Kitchen Tractor

Tractor on display

Tractor on display at Clifton Old Times Days, Xenia, OH, September 1989.

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1191 Swailes Road Troy, Ohio 45373

I am writing for my son, Chris Kitchen, but without his knowledge. He and I recently completed building a four engine homemade garden tractor to pull in local garden tractor pulls and exhibit in steam and gas engine shows in our area.


Each engine is controlled by a separate throttle and ignition switch and drives through its own hand lever operated belt clutch to the jack shaft located between the frame rails. Each engine can be operated independently or in any combination with another. A common foot clutch pedal also activates the selected hand levers to allow the tractor to drive and operate the same as any single engine standard shift tractor. The jack shaft couples directly to the Crosley transmission which in turn hooks up with the shortened implement driveshaft. The driveshaft couples to the John Deere right angle gear box which is double belted to the Wards axle assembly. Braking control is with a homemade internal expanding shoe inside the Wards cast iron drive pulley rim which was bored to suit the size of the homemade brake shoe.


The engine next to the driver is started from the seated position with the recoil starter. Each engine is then started, in turn, by turning on its ignition switch and engaging its hand clutch. The tractor will operate on one, two, three, or four engines or any combination thereof. The foot clutch is then depressed, gear selected, clutch released and you are under way.

Slow speed operation, such as for demonstration, is controlled by the driver through visual and audible engine speed synchronization of the four throttles. High speed or pulling operation is much simpler as all throttles are opened fully and the engine governors do a great job of synchronizing engine speeds and the engines pull together very well. The tractor digs holes and throws much dirt on a dead pull and all engine throttle cams can be observed adjusting themselves to the load.

First gear speed is about 6 mph with a top speed of 15 mph in third gear. We wanted plenty of wheel spin for pulling (like the big guys). The homemade brake system will lock up the axle on coast down but will not overcome the engines under medium power.

The entire design was our own and all work was performed in our garage at home. I must admit though that the time my son spends watching the big multi engined tractor-pulling videos influenced our project in some small way. Our original idea was just to build a small tractor for transportation at the shows when showing our 1939 John Deere B, but as you can see by the photos that idea was short lived.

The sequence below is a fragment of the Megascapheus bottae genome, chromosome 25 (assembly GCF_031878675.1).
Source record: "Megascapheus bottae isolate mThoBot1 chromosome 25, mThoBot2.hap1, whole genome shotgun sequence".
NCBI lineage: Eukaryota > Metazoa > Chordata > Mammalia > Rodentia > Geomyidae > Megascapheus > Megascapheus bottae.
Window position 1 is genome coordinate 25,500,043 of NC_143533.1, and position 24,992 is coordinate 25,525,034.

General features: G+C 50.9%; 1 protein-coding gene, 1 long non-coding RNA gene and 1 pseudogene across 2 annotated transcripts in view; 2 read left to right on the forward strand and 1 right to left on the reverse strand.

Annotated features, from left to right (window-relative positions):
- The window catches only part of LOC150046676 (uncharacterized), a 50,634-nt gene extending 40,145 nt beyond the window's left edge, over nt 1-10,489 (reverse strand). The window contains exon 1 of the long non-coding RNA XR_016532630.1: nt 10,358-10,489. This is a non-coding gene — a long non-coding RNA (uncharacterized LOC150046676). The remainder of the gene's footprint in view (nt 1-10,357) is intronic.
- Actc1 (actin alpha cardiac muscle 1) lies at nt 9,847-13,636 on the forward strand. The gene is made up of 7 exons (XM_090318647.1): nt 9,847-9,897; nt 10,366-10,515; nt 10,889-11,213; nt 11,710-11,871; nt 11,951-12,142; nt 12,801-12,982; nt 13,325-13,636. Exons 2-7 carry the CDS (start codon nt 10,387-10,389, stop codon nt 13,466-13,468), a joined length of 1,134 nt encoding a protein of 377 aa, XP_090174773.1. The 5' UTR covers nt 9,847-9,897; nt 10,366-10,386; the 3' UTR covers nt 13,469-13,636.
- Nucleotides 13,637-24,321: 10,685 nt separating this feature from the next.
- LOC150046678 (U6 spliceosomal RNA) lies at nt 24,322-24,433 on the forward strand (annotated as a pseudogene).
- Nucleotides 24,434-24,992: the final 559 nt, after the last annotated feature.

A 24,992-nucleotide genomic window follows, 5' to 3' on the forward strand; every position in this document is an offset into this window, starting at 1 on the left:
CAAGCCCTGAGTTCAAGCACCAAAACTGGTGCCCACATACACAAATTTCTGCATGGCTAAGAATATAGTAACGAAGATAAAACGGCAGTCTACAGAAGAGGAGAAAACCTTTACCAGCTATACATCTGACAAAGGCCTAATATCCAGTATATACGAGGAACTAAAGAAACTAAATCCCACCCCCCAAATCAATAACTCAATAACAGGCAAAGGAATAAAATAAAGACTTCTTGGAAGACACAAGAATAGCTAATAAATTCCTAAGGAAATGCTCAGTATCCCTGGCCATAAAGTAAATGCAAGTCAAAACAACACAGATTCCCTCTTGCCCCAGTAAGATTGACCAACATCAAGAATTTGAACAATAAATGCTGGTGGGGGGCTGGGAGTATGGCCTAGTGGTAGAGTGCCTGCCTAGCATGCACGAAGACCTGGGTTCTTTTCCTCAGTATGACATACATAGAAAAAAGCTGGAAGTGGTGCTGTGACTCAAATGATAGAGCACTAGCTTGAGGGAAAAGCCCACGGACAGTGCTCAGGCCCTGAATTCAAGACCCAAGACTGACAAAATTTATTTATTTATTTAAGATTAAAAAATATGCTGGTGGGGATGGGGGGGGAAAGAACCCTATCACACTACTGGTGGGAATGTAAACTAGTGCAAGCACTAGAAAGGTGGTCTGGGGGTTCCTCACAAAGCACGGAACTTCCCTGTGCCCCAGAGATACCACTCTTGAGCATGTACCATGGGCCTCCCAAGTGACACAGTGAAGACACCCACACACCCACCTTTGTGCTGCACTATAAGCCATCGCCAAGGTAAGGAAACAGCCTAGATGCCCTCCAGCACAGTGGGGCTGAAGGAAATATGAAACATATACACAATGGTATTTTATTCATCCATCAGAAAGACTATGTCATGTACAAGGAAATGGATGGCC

As of this writing we just completed demonstrating/exhibiting the tractor at the Clifton Old Timers show held at the Xenia, Ohio fairgrounds. The tractor was again very well received and photographed. Everyone wants to see the tractor run and is amazed at the simple operation of the clutch (s) and the ease with which the tractor is controlled.

We put the tractor to the real test at the Jamestown, Ohio show by entering the garden tractor pull there as well as exhibiting it. This was our first opportunity to pull the tractor due to its late season completion. Chris pulled about half the distance and the rear tires went up in smoke due to our lack of experience in proper weight distribution. This we will correct over this winter and be ready for next year's competition.


Owner - Chris Kitchen.

Designers - Chris and Nick Kitchen.

Engines - Four 5 HP Briggs horizontal shaft recoil start.

Power Link - Four ft. long jackshaft, 1' dia. on four ball bearing pillow blocks.

Transmission - 1948 Crosley three speed.

Trans. Link - Shortened implement PTO shaft through a John Deere right, angle gear box and double belted to the rear axle pulley.

Rear Axle - 1950's vintage Wards garden tractor axle assembly.

Front Axle - From a riding lawnmower.

Steering - 1981 Mercury Lynx rack and pinion to bell crank on front axle.

Brakes - Homemade internal expanding mechanical shoe.

Frame - Welded wedge construction of square & rectangular tubing.

Rear Wheels - 14' Ford spokers with mud tires.

Front Wheels - 10' semi-pneumatic.

Wheel Base - 78 inches.